Steakhouse Savvy

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Last spring, I wrote about cutting consumption of red meat, but some of us—often the guys—may crave a good steak now and then.


So, can you eat steak on a heart-healthy diet?

You bet, says the American Heart Association, as long as it’s a reasonable portion of lean beef. Follow the AHA’s steakhouse guidelines:

Don’t order king-sized cuts. About 3 ounces of a thinly sliced cut is perfect, or choose a 6-ounce steak and enjoy non-meat entrees the rest of the day.

Choose the right cut. Instead of fatty cuts like rib eye, porterhouse and T-bone, opt for leaner cuts like London broil, filet mignon, round or flank steak, sirloin tip or tenderloin.

Steakhouses generally prepare your food to order.Ask to have all visible fat trimmed before the meat is cooked.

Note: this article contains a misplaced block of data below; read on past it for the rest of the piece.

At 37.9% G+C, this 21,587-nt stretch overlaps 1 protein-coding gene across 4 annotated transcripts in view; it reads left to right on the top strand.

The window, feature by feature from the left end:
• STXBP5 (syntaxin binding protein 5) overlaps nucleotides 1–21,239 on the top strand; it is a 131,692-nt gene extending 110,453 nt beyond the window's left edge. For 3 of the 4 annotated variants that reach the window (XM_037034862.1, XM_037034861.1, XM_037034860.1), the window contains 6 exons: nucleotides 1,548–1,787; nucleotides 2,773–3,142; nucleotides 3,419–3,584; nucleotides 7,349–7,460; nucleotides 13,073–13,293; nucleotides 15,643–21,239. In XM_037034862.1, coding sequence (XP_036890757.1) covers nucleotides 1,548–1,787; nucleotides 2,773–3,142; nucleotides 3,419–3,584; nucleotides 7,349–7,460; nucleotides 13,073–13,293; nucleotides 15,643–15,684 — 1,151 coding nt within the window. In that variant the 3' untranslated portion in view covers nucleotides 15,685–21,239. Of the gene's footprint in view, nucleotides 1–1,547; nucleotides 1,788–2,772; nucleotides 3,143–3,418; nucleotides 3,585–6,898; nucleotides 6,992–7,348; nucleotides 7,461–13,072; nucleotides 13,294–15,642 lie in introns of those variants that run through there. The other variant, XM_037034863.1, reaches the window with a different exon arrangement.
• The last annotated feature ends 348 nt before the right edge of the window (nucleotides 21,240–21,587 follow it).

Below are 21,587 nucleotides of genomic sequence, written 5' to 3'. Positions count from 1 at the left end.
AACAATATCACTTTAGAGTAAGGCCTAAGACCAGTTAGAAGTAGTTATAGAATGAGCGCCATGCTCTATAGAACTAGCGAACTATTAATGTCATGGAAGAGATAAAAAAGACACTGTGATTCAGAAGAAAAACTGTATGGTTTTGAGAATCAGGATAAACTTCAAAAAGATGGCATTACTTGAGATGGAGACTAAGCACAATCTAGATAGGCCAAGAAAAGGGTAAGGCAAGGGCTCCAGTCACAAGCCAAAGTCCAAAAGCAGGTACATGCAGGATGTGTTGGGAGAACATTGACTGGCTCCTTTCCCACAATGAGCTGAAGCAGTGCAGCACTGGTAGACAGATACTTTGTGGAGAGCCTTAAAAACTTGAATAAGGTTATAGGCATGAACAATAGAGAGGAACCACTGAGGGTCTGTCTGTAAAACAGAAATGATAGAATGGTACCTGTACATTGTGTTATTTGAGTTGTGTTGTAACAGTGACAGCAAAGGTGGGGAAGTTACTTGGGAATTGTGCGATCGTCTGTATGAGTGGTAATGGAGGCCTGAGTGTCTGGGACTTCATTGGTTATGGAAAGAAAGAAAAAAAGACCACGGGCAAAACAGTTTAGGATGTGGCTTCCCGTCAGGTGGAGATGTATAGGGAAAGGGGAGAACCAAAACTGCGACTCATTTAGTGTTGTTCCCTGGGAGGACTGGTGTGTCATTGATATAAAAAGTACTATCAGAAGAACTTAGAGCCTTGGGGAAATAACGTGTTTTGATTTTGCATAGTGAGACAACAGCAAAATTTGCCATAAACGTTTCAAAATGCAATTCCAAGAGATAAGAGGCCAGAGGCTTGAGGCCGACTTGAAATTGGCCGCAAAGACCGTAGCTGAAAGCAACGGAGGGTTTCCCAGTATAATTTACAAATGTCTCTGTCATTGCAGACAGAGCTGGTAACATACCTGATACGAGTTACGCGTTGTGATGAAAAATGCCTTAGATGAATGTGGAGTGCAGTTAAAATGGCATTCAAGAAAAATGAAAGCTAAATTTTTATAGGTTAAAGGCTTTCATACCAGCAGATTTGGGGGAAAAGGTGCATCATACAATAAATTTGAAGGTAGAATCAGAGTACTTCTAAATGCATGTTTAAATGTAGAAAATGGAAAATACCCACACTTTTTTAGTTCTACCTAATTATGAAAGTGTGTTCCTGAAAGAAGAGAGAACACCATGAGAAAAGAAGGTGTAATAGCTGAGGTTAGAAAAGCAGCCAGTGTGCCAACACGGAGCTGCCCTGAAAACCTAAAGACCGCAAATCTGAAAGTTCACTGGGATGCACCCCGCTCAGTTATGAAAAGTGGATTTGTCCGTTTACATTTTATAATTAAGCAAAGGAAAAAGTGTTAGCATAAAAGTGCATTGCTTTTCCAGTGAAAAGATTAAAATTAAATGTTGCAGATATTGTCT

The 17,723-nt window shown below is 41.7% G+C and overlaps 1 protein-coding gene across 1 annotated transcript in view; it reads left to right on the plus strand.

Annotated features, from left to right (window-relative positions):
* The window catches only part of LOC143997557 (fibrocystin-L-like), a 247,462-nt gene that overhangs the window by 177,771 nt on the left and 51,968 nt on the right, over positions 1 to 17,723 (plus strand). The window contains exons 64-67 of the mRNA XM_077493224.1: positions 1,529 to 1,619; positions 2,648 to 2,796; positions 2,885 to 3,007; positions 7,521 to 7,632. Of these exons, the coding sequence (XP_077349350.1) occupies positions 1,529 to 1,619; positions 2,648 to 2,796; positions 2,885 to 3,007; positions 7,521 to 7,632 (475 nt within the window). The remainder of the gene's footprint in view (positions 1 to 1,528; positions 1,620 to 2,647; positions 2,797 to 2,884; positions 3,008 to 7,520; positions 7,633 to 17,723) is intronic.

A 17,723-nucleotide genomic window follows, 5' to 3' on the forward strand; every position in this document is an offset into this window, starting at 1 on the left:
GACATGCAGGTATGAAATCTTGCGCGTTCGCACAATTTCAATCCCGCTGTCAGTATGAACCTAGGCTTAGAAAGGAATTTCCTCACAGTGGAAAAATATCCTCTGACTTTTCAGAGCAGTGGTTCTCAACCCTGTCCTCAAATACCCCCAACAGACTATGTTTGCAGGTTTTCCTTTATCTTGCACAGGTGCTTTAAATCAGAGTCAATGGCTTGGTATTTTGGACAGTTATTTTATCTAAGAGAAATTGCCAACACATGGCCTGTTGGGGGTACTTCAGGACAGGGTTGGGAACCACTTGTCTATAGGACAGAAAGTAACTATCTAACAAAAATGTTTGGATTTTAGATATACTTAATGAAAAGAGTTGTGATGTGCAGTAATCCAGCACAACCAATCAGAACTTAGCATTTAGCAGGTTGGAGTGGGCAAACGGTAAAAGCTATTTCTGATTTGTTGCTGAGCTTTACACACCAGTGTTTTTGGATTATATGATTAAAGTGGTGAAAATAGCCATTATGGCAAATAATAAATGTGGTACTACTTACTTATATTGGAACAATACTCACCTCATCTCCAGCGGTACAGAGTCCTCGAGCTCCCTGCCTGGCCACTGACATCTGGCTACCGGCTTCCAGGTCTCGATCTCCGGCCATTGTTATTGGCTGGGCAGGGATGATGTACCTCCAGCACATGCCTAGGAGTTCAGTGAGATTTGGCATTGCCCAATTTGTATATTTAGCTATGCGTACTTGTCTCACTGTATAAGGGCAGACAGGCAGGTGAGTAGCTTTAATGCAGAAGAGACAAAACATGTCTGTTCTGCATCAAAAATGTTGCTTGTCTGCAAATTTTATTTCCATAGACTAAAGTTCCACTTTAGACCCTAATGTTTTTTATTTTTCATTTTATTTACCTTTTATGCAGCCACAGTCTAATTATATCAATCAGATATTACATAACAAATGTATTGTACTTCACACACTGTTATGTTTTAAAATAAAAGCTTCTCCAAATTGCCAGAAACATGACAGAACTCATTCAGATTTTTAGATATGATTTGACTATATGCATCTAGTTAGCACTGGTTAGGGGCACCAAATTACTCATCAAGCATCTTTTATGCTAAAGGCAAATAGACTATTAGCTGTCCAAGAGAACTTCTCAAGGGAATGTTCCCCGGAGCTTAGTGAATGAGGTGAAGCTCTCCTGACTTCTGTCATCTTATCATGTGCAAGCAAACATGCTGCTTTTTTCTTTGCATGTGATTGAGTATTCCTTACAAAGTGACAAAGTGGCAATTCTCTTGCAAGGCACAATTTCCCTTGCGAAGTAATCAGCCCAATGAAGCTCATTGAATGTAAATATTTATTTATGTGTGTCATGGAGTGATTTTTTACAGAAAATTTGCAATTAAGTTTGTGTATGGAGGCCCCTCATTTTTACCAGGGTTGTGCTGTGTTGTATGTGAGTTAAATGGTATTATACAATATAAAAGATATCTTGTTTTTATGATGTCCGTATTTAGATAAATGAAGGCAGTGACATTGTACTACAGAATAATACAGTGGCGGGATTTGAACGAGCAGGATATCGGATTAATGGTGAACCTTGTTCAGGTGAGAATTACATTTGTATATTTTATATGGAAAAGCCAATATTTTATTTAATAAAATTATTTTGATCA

Many steakhouses do a superb job with seafood. Look for fish on the menu, and ask your server about the catch of the day. Research shows eating oily fish containing omega-3 fatty acids (for example, salmon, trout and herring) may help lower your risk of death from coronary artery disease.

Watch your side dishes and desserts. Avoid steakhouse standards like French fried, au gratin or scalloped potatoes; Caesar or marinated salads; fried vegetables; and pie and ice cream. Instead, try a baked potato or rice (easy on the butter), a green salad with dressing on the side and steamed vegetables. For dessert, order angel food cake, sherbet or sorbet.

As always, we recommend natural and organic steakhouses to reduce your exposure to pesticides, growth hormones, steroids, antibiotics and chemicals. Great examples include Arrowhead Grill in Glendale, AZ; Bluewater Steakhouse in Capitola, Calif.; and Maxwell and Dunne’s Natural Steakhouse in Plainview, NY.

Click here to watch a video from the Bluewater Steakhouse.

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